White Sox dump veteran Eaton to make room for Engel

David Banks-USA TODAY Sports

MINNEAPOLIS — The Chicago White Sox designated outfielder Adam Eaton for assignment to make room for the return from the injured list of outfielder Adam Engel.

The 32-year-old Eaton, in his 10th major league season, batted .201 with a career-low .642 OPS in 58 games. He had five homers and 28 RBIs in his second stint with the White Sox, whom he played for from 2014-16. Eaton spent the previous four years with the Washington Nationals, winning a World Series with them in 2019.

Manager Tony LaRussa said dumping Eaton was “a very difficult decision for the organization,” prompted by the emergence of rookies Gavin Sheets and Andrew Vaughn.

“A veteran sitting around and not playing, it kind of goes against why he was brought here. It’s just the reality of the development of some of our young guys,” LaRussa said, adding: “Too many good players. It’s a good problem to have.”

Engel was reinstated from his second injured list stint of the season with a strained right hamstring, but the first-place White Sox are still not close to full strength.

Left fielder Eloy Jimenez ruptured his left pectoral tendon during spring training and has yet to play. Center fielder Luis Robert tore his right hip flexor and has been out since May 2. Second baseman Nick Madrigal tore his right hamstring on June 9 and is out indefinitely. Catcher Yasmani Grandal tore a tendon in his left knee on Monday and will be gone for a month or more.

MLB, union resume blood testing after pandemic, lockout

Scott Taetsch-USA TODAY Sports
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NEW YORK – In the first acknowledgment that MLB and the players’ association resumed blood testing for human growth hormone, the organizations said none of the 1,027 samples taken during the 2022 season tested positive.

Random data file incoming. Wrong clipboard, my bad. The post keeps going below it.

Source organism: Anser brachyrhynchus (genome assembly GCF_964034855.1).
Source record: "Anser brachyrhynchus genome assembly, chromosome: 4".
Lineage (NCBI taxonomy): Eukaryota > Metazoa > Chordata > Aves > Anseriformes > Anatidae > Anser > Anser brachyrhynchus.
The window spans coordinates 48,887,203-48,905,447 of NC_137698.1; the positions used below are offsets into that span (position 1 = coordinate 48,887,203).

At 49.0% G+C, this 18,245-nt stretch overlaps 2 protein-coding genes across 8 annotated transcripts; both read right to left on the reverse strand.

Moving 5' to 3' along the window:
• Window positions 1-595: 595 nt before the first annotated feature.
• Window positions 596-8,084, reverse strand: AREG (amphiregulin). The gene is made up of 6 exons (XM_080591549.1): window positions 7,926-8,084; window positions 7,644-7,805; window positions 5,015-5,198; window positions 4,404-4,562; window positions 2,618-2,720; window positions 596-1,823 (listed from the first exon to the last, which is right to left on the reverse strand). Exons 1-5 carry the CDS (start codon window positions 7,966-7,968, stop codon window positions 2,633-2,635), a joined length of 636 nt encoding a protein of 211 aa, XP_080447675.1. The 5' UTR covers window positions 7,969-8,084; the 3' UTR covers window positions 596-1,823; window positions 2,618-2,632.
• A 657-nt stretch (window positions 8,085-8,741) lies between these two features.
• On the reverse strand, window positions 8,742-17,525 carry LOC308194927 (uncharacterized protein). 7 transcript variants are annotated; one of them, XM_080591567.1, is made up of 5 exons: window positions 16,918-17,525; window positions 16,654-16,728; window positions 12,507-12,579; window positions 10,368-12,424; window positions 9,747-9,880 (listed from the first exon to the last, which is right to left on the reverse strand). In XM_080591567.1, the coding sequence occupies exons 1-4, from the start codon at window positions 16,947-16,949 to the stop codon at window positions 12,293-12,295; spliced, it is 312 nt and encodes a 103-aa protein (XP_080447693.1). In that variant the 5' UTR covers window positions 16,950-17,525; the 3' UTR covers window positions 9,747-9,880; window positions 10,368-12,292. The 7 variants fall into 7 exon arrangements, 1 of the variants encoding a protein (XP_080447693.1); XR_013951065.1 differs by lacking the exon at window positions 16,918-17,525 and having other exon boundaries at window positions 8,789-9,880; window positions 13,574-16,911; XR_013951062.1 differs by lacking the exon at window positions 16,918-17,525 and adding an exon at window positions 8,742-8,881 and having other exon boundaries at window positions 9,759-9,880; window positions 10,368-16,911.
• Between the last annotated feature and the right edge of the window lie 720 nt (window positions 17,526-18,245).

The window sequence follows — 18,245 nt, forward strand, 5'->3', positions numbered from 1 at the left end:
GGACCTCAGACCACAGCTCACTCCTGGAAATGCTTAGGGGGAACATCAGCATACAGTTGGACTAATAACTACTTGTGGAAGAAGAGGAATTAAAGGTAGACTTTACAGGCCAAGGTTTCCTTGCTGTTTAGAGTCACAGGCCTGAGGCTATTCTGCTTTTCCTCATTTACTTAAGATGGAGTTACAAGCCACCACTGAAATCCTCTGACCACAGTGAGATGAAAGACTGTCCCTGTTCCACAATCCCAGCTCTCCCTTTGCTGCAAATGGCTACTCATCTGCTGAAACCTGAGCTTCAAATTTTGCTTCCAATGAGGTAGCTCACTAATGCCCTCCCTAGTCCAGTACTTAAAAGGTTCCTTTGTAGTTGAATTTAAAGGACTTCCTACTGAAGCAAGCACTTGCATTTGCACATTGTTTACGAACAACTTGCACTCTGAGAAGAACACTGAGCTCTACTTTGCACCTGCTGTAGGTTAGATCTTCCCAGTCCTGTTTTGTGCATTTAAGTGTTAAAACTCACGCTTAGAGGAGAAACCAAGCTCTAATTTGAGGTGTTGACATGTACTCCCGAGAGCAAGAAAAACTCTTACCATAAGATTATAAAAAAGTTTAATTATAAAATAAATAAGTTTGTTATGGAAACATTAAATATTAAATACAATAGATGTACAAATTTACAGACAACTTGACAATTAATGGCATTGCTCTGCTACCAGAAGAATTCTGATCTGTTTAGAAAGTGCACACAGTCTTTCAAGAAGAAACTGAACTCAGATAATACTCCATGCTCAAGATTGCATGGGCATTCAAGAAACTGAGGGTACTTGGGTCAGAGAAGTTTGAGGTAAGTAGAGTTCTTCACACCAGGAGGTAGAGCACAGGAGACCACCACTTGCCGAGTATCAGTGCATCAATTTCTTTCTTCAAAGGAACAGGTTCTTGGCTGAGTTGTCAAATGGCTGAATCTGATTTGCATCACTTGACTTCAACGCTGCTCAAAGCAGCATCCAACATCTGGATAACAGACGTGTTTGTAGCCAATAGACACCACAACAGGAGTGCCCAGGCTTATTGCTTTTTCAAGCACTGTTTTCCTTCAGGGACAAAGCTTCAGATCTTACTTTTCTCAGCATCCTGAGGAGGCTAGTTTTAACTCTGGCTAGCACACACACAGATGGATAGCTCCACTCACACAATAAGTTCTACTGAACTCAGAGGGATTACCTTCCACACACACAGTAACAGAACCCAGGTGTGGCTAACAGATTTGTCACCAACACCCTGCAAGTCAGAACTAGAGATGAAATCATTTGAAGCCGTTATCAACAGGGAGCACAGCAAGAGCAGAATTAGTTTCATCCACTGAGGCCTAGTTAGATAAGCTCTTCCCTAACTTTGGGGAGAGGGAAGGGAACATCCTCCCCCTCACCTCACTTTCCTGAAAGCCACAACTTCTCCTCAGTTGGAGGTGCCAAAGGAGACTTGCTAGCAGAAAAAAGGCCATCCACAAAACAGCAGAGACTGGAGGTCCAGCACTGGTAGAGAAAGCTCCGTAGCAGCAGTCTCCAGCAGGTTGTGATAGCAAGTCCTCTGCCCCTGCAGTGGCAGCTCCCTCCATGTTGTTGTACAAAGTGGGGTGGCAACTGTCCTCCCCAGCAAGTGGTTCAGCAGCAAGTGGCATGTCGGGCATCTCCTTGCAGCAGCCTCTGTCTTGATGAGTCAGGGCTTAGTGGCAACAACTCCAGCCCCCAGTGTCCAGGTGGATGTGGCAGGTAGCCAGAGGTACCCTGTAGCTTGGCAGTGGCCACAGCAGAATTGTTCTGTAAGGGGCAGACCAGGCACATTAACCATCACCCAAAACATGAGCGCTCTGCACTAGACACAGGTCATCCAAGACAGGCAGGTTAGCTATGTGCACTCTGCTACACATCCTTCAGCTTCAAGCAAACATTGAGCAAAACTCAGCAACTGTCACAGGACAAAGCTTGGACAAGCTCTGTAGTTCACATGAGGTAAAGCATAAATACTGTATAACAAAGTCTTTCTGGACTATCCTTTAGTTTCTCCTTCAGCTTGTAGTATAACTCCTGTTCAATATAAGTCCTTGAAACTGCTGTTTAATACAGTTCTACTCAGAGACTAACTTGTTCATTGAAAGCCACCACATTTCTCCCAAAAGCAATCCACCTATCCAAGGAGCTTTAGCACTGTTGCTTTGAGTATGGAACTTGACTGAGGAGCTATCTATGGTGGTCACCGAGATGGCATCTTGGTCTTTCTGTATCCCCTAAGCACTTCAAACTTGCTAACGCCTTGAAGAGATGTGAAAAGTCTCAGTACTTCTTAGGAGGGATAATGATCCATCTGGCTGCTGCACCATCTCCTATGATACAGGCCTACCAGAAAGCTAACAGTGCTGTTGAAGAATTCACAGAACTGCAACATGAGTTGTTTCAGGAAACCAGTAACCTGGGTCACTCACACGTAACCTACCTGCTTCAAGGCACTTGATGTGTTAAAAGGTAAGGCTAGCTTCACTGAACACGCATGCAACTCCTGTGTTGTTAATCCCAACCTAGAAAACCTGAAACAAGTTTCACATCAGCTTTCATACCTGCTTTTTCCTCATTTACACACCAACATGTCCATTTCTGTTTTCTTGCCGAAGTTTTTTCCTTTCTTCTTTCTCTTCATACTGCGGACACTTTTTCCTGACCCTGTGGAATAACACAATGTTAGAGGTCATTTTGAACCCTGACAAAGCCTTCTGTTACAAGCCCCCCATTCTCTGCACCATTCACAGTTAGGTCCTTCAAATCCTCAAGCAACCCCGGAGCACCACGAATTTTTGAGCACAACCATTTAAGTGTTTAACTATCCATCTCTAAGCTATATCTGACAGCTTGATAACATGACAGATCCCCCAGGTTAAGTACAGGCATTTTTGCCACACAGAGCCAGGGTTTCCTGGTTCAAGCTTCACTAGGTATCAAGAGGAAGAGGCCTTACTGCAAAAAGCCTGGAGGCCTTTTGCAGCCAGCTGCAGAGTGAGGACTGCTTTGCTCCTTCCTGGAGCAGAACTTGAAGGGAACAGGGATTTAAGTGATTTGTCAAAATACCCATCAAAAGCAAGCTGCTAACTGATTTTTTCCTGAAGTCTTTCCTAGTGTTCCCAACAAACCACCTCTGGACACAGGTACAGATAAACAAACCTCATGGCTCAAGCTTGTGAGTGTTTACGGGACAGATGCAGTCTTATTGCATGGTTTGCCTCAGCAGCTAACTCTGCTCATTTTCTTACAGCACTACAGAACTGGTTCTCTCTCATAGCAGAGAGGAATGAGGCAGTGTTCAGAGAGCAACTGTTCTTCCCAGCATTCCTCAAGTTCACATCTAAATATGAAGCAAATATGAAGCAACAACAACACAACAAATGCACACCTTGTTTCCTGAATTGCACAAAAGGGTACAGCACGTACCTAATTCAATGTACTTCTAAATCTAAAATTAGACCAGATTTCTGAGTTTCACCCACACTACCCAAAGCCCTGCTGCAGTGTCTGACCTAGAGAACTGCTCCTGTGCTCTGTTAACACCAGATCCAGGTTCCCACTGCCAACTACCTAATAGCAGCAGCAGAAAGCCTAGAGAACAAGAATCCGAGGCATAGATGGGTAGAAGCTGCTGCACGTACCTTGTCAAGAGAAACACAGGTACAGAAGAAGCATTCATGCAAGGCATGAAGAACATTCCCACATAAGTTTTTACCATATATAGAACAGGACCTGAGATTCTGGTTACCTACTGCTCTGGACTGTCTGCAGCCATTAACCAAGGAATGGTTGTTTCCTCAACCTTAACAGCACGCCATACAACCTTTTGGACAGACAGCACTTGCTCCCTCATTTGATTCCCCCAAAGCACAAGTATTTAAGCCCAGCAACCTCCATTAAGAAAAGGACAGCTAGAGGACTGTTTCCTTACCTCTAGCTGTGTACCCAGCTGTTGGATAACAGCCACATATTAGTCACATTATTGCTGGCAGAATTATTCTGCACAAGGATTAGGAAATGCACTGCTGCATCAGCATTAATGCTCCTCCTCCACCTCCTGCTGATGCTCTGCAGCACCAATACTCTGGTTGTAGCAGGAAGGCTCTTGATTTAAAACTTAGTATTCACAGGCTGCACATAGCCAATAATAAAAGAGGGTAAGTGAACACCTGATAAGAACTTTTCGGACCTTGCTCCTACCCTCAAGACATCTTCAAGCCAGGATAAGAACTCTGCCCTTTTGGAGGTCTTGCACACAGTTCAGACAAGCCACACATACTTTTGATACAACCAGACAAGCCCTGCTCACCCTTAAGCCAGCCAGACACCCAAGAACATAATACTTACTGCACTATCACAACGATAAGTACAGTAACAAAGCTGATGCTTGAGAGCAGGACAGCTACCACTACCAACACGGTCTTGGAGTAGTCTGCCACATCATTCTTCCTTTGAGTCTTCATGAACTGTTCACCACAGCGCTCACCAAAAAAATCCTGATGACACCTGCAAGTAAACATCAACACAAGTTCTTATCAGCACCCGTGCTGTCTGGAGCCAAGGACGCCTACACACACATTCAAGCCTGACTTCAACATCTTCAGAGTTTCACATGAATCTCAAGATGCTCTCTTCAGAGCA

HGH testing stopped in 2021 because of the COVID-19 pandemic. Testing also was halted during the 99-day lockout that ended in mid-March, and there were supply chain issues due to COVID-19 and additional caution in testing due to coronavirus protocols.

The annual public report is issued by Thomas M. Martin, independent program administrator of MLB’s joint drug prevention and treatment program. In an announcement accompanying Thursday’s report, MLB and the union said test processing is moving form the INRS Laboratory in Quebec, Canada, to the UCLA Laboratory in California.

MLB tests for HGH using dried blood spot testing, which was a change that was agreed to during bargaining last winter. There were far fewer samples taken in 2022 compared to 2019, when there were 2,287 samples were collected – none positive.

Beyond HGH testing, 9,011 urine samples were collected in the year ending with the 2022 World Series, up from 8,436 in the previous year but down from 9,332 in 2019. And therapeutic use exemptions for attention deficit hyperactivity disorder dropped for the ninth straight year, with just 72 exemptions in 2022.

Overall, the league issued six suspensions in 2022 for performance-enhancing substances: three for Boldenone (outfielder/first baseman Danny Santana, pitcher Richard Rodriguez and infielder Jose Rondon, all free agents, for 80 games apiece); one each for Clomiphene (Milwaukee catcher Pedro Severino for 80 games), Clostebol (San Diego shortstop Fernando Tatis Jr. for 80 games) and Stanozolol (Milwaukee pitcher J.C. Mejia for 80 games).

There was an additional positive test for the banned stimulant Clobenzorex. A first positive test for a banned stimulant results in follow-up testing with no suspension.